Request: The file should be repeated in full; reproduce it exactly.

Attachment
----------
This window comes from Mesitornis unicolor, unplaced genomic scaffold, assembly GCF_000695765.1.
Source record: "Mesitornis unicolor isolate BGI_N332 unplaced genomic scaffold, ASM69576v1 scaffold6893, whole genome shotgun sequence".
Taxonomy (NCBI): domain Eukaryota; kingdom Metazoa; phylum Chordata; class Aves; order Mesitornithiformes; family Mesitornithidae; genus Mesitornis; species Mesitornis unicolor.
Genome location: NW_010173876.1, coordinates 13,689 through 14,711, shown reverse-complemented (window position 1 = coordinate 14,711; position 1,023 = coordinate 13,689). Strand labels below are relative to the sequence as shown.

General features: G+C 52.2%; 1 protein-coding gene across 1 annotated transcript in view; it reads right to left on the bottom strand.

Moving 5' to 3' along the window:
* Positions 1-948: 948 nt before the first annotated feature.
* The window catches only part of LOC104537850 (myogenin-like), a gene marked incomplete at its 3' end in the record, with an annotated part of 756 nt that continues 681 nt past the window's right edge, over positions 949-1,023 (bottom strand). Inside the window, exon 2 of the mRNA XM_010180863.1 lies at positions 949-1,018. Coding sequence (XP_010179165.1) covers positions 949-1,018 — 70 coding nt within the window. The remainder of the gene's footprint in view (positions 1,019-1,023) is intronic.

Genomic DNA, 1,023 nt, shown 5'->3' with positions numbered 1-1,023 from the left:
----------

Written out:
This window comes from Mesitornis unicolor, unplaced genomic scaffold, assembly GCF_000695765.1.
Source record: "Mesitornis unicolor isolate BGI_N332 unplaced genomic scaffold, ASM69576v1 scaffold6893, whole genome shotgun sequence".
Taxonomy (NCBI): domain Eukaryota; kingdom Metazoa; phylum Chordata; class Aves; order Mesitornithiformes; family Mesitornithidae; genus Mesitornis; species Mesitornis unicolor.
Genome location: NW_010173876.1, coordinates 13,689 through 14,711, shown reverse-complemented (window position 1 = coordinate 14,711; position 1,023 = coordinate 13,689). Strand labels below are relative to the sequence as shown.

General features: G+C 52.2%; 1 protein-coding gene across 1 annotated transcript in view; it reads right to left on the bottom strand.

Moving 5' to 3' along the window:
* Positions 1-948: 948 nt before the first annotated feature.
* The window catches only part of LOC104537850 (myogenin-like), a gene marked incomplete at its 3' end in the record, with an annotated part of 756 nt that continues 681 nt past the window's right edge, over positions 949-1,023 (bottom strand). Inside the window, exon 2 of the mRNA XM_010180863.1 lies at positions 949-1,018. Coding sequence (XP_010179165.1) covers positions 949-1,018 — 70 coding nt within the window. The remainder of the gene's footprint in view (positions 1,019-1,023) is intronic.

Genomic DNA, 1,023 nt, shown 5'->3' with positions numbered 1-1,023 from the left: